Caleb's Crossing is Perfect Summer Vacation Reading

BlogHer Review

Note to self: Caleb's Crossing is not a place. Not like Shanklin’s Ferry, down below Bozoo in Monroe County West Virginia, where folks used to cross the river to reach Mercer County. No, Caleb’s Crossing is something else entirely. (Don't bother asking me why they wanted to cross the river down there, Mercer Mall and Outback weren't even built yet.)

Caleb’s Crossing is the latest book from Geraldine Brooks. Although she has written others, this is the first I have read. I wish I had time to read more -- a lot more, but, my son Seven is the age now where it just isn’t conducive. 2 years ago, yes. In fact, I read 52 books in 52 weeks. It was an experiment I absolutely loved. But I digress. Back to the book at hand.

I was supplied an advanced copy of Caleb’s Crossing to review. I’ll be honest – I judge a book by it’s cover. I do, in fact, like this cover. I like the picture, I like the font. What can I say? I’m a font person. Another piece of honesty? The blurb didn’t lure me right in. I hope it’s not because I am racist. I don’t think I am or ever have been. It just seemed so complicated -- Indians, Puritans, Harvard. An Indian in the 1600’s graduating from Harvard?

Surely you jest.

I know my history. I watch television all the time. And, I watched that mini-series with Keri Russell in it. Into the West? That’s it. Into the West. Didn’t they think Indians were animals? Maybe those Into the West writers had it all wrong. I remember distinctly Keri Russell telling someone that it didn’t hurt the Indian girl to have a baby because she was an animal. Or maybe she said magic. Either way, I just didn’t think Harvard allowed in magic animals.

Someone told me a story. Or maybe I should have paid better attention in American History instead of just flirting all the time. With the teacher.

All kidding aside, Caleb’s Crossing spins a piece of historical fiction so true to life that you forget it is fiction. Although it is based on a real person -- Caleb, in this case, who was a Native Indian from Martha’s Vineyard in the mid 1600s -- so much is left to the author to recreate and imagine. The history of this young man, the first Indian to graduate from Harvard, was somehow mostly lost, and Brooks took the task of bringing him to life once again. I enjoyed that she used a woman to tell the story, as I prefer when women write from a woman’s perspective. Don't you? It’s hard for me to buy into a man telling a woman’s story or vice versa. It’s weird. So, telling Caleb’s story in this way was comforting. Although the language is a bit unnerving at first (forewhore?), you quickly get used to it, and even find yourself talking that way in your mind as you bake cakes later in the day.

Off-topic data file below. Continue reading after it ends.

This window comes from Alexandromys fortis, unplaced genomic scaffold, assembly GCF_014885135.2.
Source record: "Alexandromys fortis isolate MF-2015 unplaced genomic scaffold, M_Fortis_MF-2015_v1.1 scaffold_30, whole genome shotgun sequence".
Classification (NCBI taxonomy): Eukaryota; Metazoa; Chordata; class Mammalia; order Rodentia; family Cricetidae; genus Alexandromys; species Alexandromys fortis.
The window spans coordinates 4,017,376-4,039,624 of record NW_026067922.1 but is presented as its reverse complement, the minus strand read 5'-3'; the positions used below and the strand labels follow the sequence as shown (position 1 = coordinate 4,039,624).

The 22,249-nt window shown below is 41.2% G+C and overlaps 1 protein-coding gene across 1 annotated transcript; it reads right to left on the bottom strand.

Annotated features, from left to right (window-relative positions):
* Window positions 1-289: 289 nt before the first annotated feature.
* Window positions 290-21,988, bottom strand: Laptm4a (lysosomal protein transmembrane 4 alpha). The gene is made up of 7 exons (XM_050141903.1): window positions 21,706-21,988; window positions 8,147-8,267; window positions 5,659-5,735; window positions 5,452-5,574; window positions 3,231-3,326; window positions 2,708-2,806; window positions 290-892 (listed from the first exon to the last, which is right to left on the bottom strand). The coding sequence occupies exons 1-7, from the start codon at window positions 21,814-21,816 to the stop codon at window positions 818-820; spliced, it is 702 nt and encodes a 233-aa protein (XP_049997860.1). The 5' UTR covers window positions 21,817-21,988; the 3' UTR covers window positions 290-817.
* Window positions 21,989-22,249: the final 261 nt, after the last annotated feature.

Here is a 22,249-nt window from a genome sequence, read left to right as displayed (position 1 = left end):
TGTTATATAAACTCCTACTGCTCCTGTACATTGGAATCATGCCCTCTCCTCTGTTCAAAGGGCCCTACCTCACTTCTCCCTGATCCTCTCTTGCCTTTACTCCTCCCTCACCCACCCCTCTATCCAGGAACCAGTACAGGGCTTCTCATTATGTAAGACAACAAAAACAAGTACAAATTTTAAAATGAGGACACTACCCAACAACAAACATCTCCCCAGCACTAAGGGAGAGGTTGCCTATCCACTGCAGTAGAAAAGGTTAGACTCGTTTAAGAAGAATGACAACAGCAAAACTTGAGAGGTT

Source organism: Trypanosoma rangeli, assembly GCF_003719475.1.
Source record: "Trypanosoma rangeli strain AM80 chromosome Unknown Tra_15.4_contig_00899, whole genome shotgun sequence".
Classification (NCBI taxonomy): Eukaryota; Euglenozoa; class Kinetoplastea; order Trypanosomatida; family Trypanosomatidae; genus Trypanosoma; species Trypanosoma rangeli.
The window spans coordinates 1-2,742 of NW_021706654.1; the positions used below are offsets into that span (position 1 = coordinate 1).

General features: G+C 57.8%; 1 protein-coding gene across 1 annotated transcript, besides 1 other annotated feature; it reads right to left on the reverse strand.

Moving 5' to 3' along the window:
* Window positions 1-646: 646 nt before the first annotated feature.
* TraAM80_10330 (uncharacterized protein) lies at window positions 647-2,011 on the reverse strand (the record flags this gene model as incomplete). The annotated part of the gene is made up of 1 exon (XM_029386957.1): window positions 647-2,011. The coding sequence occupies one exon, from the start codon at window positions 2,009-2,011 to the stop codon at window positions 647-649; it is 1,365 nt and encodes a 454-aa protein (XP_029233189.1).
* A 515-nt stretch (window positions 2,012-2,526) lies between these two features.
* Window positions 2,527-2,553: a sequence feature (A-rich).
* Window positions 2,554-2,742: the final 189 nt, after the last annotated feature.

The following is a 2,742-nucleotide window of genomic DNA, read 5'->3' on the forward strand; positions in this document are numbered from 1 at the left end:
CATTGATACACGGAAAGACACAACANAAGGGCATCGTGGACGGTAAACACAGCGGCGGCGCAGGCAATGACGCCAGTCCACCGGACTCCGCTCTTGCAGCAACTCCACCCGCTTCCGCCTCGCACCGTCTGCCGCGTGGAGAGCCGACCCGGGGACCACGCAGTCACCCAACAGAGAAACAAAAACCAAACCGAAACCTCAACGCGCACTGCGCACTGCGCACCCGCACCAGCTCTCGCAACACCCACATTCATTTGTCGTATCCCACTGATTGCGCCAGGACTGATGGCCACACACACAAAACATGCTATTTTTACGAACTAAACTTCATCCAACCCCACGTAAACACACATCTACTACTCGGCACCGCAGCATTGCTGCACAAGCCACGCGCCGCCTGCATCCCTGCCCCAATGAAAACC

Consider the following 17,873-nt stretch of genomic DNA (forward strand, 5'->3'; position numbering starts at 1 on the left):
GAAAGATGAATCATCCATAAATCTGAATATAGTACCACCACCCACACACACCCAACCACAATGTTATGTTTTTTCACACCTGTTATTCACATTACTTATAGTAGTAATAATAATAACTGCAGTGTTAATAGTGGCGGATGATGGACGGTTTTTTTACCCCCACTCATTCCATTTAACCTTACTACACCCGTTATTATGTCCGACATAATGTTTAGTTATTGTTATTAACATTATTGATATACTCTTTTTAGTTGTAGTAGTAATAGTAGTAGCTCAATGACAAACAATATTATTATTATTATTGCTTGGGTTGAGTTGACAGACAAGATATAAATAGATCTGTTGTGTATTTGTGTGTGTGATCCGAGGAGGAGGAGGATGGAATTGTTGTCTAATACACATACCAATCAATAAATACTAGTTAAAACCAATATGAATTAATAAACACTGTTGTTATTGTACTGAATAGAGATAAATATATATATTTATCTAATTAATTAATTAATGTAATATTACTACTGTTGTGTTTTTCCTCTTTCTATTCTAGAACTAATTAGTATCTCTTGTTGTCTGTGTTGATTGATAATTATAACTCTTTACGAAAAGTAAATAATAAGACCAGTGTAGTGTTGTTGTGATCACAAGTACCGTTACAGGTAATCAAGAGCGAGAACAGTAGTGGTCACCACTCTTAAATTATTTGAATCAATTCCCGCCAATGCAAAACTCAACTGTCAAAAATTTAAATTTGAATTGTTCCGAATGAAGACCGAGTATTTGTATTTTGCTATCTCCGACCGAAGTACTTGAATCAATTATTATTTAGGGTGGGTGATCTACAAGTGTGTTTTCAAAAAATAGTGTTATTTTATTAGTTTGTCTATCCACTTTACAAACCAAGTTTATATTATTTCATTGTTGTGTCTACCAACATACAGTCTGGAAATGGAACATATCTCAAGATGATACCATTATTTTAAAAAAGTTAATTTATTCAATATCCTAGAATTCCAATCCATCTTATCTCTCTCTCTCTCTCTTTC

That’s just funny.

But Caleb, though very important, isn’t the main focus of the book. It is our narrator, Bethia, that has the real story to tell. Trapped in a Puritan society and all that entails, Bethia yearns for education, love, freedom and adventure that is just not available to women of that era. It is her friendship with Caleb that bridges that which is missing in her life, and though things work out a little less pleasantly than one might hope, it is a beautifully written story and an very enjoyable read.

As a side note, one pretty wild fact is this… Harvard is 375 years old this year. 375. Isn’t that bizarre? I mean, I knew it was old, but wow. And in that time, only 2 Native Indians from Caleb’s tribe made it to Harvard graduation -- Caleb being the first, and then this year, the second, a young girl. Pretty crazy. But then again, it’s possible that only two West Virginians from Monroe County ever graduated Harvard. Or less. I have no idea.

I didn’t graduate from there, so that’s once less than there could have been.

Caleb’s Crossing is available on May 3 -- I highly suggest you pick it up. Perfect for that summer vacation you have planned. And you may learn something, too. Like, Harvard really did allow Indians in, and rich Englishmen actually PAID for Caleb to attend, so that they could well, convert those wild Indians. You’ll see how that all panned out.

If that’s not incentive enough, you can start throwing out the term forewhore anytime you feel like.

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